EU: I wouldn’t say I’m having “trouble.” I wouldn’t call it a “struggle.” I would say that both of us are looking at an ongoing difficulty, a conundrum. Conundrums are not solved “in the end.” The difficulties started long before either of us was born and will go on after long we’re dead (or as long as humans exist).

To begin with, there is no hard break between logic and “the felt sense,” as your question assumes. Evolution has created us as an inseparable, roiling concoction of homo faber, the tool-makers; homo sapiens, the knowing ones; and two additions I would coin as homo sociales, the social ones; and homo affectus, the ones who feel. Comprehending the whole of human life, the relationships among the parts of us that have evolved separately over eons, the harmonies and antagonisms, is something people have been trying to figure out for centuries, without notable progress. If I seem to be having trouble, I’ll take comfort in knowing I’m not alone.

I’ll start with the human as tool-maker, the creator of the computing machine, because that is the part of you have associated with logic, which you imply is the antagonist of the “deep feel.”

We make things: It’s in our nature. We create survival tools: for gathering food, killing prey, storing food and water, creating shelter.

Yet our need to survive as a species brings in the wilder, irrational part of our nature: sex. And food is more than sustenance: It is pleasure. We adorn the tools we make. There was no pressing survival need, I think, in painting patterns on clay vessels, no great reason to take time away from other needs to devise dyes. Anyone who looks at the artifacts left for us by the humans of the deep past must surely recognize our ancestors’ yearning for beauty.

The same is true for our tool called the computer. Computer code can be elegant; algorithms are often described as “beautiful.”  But code cannot contain the wildness of natural language. In human language, we can fracture the formalities of grammar, refuse to spell correctly, use dialect, hip-hop, the cadences of marches, the complexities of fugues, jump in and out characters’ perceptions. Poetry could not exist without natural languages’ ability to rebel against the rules. We can “break” language but still be understood. Broken words can still “work.”

The computer, as our tool, exists with the roiling concoction of what we call  human nature. And no one can say which part is more essential: shitter, fighter for survival, builder of cities, painter of vessels, writer of code.

MM: I’m convinced by much of what you are saying here, and have similar philosophical instincts myself. But just to push the point, you do suggest at different places throughout your book that the tension between the human and the machine has taken an ominous turn. Here, for instance, is a thought you have standing in a supermarket checkout line, “The lines at the checkout stands were long; neat packages rode along on the conveyor belts; the air was filled with the beep of scanners, as the food, labeled and bar-coded, identified itself to the machines. Life is pressuring us to live by the robots’ pleasures, I thought. Our appetites have given way to theirs. Robots aren’t becoming us, I feared; we are becoming them.”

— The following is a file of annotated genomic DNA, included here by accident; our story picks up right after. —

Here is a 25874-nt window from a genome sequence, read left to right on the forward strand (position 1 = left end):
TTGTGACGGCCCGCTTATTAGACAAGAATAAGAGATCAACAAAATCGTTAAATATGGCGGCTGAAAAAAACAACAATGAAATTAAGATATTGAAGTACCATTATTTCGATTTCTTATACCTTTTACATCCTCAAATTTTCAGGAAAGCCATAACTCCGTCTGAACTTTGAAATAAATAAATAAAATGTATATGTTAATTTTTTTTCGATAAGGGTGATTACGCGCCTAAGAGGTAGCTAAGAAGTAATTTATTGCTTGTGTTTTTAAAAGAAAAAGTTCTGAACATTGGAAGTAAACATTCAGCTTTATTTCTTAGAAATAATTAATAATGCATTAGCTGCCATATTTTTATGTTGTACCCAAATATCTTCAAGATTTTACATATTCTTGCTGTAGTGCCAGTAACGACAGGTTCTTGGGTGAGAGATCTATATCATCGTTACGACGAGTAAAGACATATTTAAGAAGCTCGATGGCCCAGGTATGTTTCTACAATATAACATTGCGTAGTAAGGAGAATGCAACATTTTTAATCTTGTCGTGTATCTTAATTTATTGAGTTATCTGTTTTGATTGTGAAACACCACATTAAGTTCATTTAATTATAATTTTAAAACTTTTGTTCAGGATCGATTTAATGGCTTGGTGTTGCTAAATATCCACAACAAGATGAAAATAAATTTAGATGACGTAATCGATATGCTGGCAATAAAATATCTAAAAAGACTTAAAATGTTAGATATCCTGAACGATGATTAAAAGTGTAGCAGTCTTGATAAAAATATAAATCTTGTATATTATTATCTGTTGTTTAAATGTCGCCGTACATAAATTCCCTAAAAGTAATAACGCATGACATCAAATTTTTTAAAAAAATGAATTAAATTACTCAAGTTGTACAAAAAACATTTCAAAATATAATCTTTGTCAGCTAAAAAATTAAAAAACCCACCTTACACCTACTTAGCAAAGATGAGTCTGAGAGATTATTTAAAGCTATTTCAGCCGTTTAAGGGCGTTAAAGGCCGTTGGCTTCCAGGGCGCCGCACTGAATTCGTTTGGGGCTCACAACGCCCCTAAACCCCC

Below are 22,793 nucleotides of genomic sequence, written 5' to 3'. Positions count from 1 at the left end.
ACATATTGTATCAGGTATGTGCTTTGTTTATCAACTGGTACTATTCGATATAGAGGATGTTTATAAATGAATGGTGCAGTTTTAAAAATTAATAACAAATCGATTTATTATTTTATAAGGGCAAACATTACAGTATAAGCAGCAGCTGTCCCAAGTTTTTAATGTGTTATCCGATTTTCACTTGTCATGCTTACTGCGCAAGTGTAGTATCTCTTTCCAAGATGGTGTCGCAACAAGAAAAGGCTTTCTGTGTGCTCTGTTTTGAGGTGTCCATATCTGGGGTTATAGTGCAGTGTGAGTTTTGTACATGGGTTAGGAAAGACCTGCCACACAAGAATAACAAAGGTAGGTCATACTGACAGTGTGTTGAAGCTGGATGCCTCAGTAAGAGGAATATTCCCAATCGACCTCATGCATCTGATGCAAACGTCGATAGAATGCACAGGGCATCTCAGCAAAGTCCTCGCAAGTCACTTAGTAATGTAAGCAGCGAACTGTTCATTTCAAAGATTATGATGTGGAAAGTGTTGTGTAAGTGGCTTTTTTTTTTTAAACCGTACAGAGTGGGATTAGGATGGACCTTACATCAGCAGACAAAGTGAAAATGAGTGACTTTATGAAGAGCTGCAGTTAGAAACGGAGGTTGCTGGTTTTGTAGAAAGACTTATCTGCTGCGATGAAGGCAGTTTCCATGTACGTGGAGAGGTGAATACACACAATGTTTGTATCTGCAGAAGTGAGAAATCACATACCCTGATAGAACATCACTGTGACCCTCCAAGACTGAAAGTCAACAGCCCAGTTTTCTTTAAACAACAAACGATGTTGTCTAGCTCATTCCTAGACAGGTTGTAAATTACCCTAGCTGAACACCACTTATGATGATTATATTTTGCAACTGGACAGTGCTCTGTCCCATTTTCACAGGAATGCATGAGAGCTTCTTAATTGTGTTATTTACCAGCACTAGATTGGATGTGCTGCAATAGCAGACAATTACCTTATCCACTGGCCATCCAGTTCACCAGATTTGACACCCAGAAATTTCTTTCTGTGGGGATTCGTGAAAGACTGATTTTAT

This is quite a bit stronger than what you are expressing above, no?

EU: Ah, Morgan. I have been longing for questions that make me think hard. This question and the one before it come under the rubric of “Watch out what you wish for.”

The essay does indeed look at the fearful changes forced upon us in the digital age, the damage to our inner and social lives.

The fear of is not of the humanoid robots per se: “That long-standing fear—robots who fools us into taking them for humans—suddenly seemed a comic-book peril, born of another age . . . ” The fear comes from what society is doing to us in the digital age: “Working long hours, our work life invading home life through email and mobile phones . . . the increasing rarity of those feasts that turn the dining room into a wreck of stated desire.”

But I hope you also see my love for technology in the essay. I am having a lavish dinner party. There will be course after course of wine and food. As I’ve said, we need to eat for logical reasons, survival, but also to satisfy the wilder part of our nature: desire, pleasure. Nonetheless, I imagine inviting a robot to the dinner. I know it can’t share our pleasures, so I wonder, as a good host, what would please a robot. The philosopher Jeremy Bentham said that we confer sentience on a being if we can say yes to the question, “Does it suffer?” I wanted to turn that question on its head: “Can I confer sentience on my guest robot if I see its pleasures?” It was my attempt to get close to the robot, even befriend it.

In the end, I cannot. The robot’s pleasures—standardization, consistency—are inimical to our own. The natural antagonism between our desires and theirs has become a battle, which we are losing. My love for technology battles with my fear of it. But “technology” does not have agency. It is humans who create it. The damage to society can be resisted. As the book goes on I send out a call for us take up arms, as it were, against the segregated culture that invents the new tools, writes the new code.